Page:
iiNet ends bush broadband hiatus

iiNet ends bush broadband hiatus

Summary: The nation's third-largest Internet service provider has ended its protest over Telstra's wholesale ADSL prices and has started signing up customers in regional areas again. iiNet is "taking applications again for regional ADSL at lower speeds (512Kbps)", the ISP's managing director, Michael Malone, said in his presentation to the company's annual general meeting today.

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TOPICS: Broadband, Telcos, NBN
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The nation's third-largest Internet service provider has ended its protest over Telstra's wholesale ADSL prices and has started signing up customers in regional areas again.

iiNet is "taking applications again for regional ADSL at lower speeds (512Kbps)", the ISP's managing director, Michael Malone, said in his presentation to the company's annual general meeting today. Documents detailing the speech were sent to the Australian Stock Exchange (ASX) this morning.

Earlier this month the ISP announced it had stopped signing up rural and regional customers for broadband services due to the "unrealistic pricing" Telstra charged for its wholesale services.

iiNet chairman Peter Harley also took the opportunity to update shareholders on the integration of OzEmail's customers following the acquisition of the ISP earlier this year.

"Over the past several weeks we have integrated the OzEmail customer base into the iiNet network and billing systems," said Harley in a copy of his speech sent to the ASX. The chairman admitted the transition had not been smooth.

"Due to the magnitude of the project and the changes involved for many customers, our support centres in Sydney and Perth have experienced unusually high call volumes and our call centre performance has been negatively impacted," he said.

"However, as the integration is now complete, call volumes should return to normal levels from December onwards."

Malone's presentation stated his company had contracted call centre specialist Genesys to upgrade iiNet's customer service infrastructure to the tune of AUD$2 million, with a 'follow the sun' model of call centres being implemented in Perth, Sydney and Auckland. The project is due to kick off in the first quarter of 2006.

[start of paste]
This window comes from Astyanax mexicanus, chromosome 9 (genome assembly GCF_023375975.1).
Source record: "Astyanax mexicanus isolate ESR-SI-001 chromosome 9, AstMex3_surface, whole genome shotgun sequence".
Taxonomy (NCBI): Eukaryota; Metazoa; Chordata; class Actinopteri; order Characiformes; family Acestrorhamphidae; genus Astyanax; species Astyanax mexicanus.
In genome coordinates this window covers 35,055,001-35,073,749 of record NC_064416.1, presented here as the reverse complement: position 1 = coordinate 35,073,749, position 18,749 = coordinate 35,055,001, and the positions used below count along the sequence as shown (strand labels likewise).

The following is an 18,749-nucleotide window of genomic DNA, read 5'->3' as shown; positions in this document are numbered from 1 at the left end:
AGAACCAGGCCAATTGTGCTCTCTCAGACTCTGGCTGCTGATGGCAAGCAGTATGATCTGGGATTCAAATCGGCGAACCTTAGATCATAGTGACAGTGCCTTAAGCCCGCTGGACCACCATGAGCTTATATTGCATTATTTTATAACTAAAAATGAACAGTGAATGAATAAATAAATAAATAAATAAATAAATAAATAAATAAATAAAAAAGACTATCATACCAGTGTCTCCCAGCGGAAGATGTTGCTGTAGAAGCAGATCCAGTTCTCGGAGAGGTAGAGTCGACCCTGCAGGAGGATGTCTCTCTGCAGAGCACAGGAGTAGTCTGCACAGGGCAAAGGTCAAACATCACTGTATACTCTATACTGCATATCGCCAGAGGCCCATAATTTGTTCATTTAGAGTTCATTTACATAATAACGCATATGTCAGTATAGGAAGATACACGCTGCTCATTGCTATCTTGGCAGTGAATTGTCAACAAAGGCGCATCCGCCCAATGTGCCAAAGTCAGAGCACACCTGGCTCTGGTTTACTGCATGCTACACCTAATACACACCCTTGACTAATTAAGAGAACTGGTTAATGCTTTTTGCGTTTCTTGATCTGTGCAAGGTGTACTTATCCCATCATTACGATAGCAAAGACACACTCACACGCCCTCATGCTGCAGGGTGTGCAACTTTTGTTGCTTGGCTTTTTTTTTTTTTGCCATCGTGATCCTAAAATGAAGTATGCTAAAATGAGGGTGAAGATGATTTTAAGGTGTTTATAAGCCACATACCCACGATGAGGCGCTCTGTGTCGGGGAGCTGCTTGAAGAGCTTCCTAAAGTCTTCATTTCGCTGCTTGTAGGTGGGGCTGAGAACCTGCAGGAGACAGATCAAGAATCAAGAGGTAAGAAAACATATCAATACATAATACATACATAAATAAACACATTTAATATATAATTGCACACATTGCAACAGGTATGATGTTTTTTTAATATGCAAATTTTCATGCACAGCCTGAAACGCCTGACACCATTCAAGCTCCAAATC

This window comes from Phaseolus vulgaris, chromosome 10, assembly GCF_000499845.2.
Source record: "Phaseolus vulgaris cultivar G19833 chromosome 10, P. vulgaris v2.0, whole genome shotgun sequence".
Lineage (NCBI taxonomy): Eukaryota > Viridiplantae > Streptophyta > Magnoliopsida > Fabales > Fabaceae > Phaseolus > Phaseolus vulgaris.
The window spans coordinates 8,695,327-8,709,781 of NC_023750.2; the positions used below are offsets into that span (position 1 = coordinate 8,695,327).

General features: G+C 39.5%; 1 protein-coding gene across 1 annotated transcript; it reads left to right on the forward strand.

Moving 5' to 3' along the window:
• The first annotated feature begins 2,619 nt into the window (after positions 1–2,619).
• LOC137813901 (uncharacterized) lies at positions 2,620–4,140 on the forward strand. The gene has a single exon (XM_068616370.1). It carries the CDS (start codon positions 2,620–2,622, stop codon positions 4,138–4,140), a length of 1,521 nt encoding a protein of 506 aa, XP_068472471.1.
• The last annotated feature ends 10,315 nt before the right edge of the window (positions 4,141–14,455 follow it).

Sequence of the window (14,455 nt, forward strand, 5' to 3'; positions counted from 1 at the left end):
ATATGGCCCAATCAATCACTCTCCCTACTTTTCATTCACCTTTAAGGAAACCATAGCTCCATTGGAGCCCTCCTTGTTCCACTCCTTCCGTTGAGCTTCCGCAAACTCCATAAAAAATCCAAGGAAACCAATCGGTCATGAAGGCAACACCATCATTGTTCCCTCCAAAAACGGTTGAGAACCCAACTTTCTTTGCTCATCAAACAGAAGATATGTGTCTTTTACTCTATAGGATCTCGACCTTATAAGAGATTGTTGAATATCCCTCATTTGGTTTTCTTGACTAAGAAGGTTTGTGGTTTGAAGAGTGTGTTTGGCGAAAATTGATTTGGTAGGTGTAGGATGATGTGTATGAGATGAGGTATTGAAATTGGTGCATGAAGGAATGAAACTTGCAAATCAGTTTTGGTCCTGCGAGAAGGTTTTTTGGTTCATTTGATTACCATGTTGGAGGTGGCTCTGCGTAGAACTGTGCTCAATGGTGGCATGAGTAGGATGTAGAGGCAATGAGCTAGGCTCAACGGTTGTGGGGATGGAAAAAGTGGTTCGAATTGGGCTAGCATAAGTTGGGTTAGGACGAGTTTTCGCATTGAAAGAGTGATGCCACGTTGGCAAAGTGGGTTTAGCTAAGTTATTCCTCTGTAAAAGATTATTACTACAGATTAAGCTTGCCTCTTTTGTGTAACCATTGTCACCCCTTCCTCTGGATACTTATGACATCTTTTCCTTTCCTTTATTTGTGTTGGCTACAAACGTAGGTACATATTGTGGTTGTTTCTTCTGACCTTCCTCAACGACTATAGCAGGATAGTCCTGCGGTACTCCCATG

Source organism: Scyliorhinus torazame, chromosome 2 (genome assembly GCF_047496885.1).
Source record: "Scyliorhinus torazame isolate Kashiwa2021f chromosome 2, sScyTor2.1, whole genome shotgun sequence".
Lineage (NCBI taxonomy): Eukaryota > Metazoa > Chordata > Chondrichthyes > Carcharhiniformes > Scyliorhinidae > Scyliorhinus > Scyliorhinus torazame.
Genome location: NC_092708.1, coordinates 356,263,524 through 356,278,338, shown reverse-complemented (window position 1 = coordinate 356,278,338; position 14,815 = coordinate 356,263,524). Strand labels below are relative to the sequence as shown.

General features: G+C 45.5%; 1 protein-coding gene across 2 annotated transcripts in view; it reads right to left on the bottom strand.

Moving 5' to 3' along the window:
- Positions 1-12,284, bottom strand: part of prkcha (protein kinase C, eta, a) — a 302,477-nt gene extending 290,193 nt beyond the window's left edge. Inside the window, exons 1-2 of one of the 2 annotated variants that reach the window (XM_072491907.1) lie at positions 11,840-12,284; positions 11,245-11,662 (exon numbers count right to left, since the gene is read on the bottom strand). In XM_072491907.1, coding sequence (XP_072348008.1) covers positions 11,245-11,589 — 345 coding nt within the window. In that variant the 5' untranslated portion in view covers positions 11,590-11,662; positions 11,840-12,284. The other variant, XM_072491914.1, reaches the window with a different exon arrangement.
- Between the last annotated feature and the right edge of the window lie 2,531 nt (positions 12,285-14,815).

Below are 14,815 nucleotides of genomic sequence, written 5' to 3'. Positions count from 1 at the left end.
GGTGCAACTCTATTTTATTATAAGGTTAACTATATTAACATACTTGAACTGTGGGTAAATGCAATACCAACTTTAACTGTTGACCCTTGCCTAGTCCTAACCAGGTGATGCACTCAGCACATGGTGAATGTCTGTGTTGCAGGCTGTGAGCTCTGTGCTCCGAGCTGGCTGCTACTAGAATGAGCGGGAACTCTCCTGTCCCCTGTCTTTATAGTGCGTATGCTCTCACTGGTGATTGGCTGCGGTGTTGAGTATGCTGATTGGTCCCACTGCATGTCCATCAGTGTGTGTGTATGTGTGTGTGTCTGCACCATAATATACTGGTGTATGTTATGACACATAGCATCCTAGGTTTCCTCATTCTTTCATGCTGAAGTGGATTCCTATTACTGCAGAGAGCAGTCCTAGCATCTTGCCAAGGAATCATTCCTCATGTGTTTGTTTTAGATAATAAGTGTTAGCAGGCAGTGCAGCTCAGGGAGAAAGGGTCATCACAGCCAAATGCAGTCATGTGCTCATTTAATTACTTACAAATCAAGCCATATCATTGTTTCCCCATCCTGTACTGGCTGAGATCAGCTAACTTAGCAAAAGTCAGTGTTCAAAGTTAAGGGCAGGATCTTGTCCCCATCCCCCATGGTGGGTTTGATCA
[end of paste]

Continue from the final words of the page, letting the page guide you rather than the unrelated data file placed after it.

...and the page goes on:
The managing director confirmed iiNet had closed its Adelaide office in July, with Melbourne to follow in January. Malone told ZDNet Australia earlier this month the Melbourne centre had employed less than 20 staff, who had all been offered roles in the larger interstate offices back in August, as well as relocation assistance, and appropriate benefits for those not staying on.

In terms of its ongoing rollout of ADSL infrastructure, iiNet said it had installed its own DSL Access Multiplexers (DSLAMs) into 185 of Telstra's telephone exchanges, with 154 of those now active and providing services.

The DLAM rollout allows iiNet to sell ADSL services over its own hardware rather than resell Telstra's wholsale DSL offering, in the process garnering higher margins.

"55,000 customer are now on our own infrastructure," said Malone's presentation, "on target for over 70,000 active customers by January".

iiNet's customers also appear to be gaining an appetite for the ISP's telephony offerings, despite the fact fixed line services were only launched in early February, and Voice over IP services late in August.

Around 38 percent of iiNet's ADSL customers also subscribe to the ISP's fixed-line telephone service, which is based on Telstra's wholesale offering. And 74 percent of new customers take up a bundled voice and data service.

"We now have over 71,000 phone services," said Harley, "some 12,000 of which utilise our nearly launched Internet telephony service."

Ultimately iiNet plans to stop reselling Telstra's phone services, however, with voice hardware starting to be delivered into telephone exchanges by the first quarter of 2006.

"MSANs (Multi-Service Access Nodes) will revolutionise telephony, like DSLAMs have done for broadband," said Harley.

iiNet's presentation noted it had successfully tested the equipment in its labs and expected a user trial to be under way by Christmas, with the first customers on its own live equipment by March.

Regulatory certainty?
Recent statements by Telstra executives were on the mind of their iiNet's counterparts. Malone's presentation noted iiNet expected Telstra to "significantly" increase its wholesale pricing from January.

The managing director also took aim at Telstra's recently announced plans to extend its fibre-optic network from its telephone exchanges out to neighbourhood street-side 'nodes' with the aim of providing higher-speed ADSL2+ access.

Although this 'Fibre to the Node' strategy could cut off iiNet's customers from being able to access the ISP's ADSL infrastructure, Malone noted it was unlikely the Australian Competition and Consumer Commission would allow Telstra to do so.

In addition, the executive said, any desire by Telstra to restrict access to its new network to its own retail division was also "highly unlikely" to succeed.

The involvement of the Australian competition regulator was "critical" if a competitive telecommunications environment was to be maintained, he said.

The current problematic environment was also likely to accelerate consolidation of tier 3 ISPs and telcos, according to Malone.

In other technology plans, Malone confirmed iiNet was trialling television services delivered over the Internet, as well as video-on-demand services.

He noted the 3,000 OzEmail customers using Personal Broadband Australia's iBurst wireless broadband service iiNet acquired with the ISP had been sold to wireless carrier Big Air in October.

Topics: Broadband, Telcos, NBN

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